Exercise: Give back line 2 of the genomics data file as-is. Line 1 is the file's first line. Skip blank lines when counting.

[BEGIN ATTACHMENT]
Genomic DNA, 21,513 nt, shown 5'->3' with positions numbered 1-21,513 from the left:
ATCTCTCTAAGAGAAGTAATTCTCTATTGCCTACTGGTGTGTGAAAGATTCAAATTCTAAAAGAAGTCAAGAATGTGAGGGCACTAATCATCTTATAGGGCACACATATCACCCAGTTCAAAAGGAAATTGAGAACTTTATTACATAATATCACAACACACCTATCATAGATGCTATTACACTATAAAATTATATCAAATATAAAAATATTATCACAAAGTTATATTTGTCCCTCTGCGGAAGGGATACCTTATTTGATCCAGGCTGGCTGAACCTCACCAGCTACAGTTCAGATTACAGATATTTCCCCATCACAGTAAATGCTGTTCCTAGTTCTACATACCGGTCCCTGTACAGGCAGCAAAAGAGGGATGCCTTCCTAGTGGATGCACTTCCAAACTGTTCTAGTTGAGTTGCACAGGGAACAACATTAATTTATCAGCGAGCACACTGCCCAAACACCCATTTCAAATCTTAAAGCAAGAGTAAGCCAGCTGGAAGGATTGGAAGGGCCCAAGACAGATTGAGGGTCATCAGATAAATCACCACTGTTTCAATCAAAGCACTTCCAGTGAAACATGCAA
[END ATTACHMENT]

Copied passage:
ATCTCTCTAAGAGAAGTAATTCTCTATTGCCTACTGGTGTGTGAAAGATTCAAATTCTAAAAGAAGTCAAGAATGTGAGGGCACTAATCATCTTATAGGGCACACATATCACCCAGTTCAAAAGGAAATTGAGAACTTTATTACATAATATCACAACACACCTATCATAGATGCTATTACACTATAAAATTATATCAAATATAAAAATATTATCACAAAGTTATATTTGTCCCTCTGCGGAAGGGATACCTTATTTGATCCAGGCTGGCTGAACCTCACCAGCTACAGTTCAGATTACAGATATTTCCCCATCACAGTAAATGCTGTTCCTAGTTCTACATACCGGTCCCTGTACAGGCAGCAAAAGAGGGATGCCTTCCTAGTGGATGCACTTCCAAACTGTTCTAGTTGAGTTGCACAGGGAACAACATTAATTTATCAGCGAGCACACTGCCCAAACACCCATTTCAAATCTTAAAGCAAGAGTAAGCCAGCTGGAAGGATTGGAAGGGCCCAAGACAGATTGAGGGTCATCAGATAAATCACCACTGTTTCAATCAAAGCACTTCCAGTGAAACATGCAA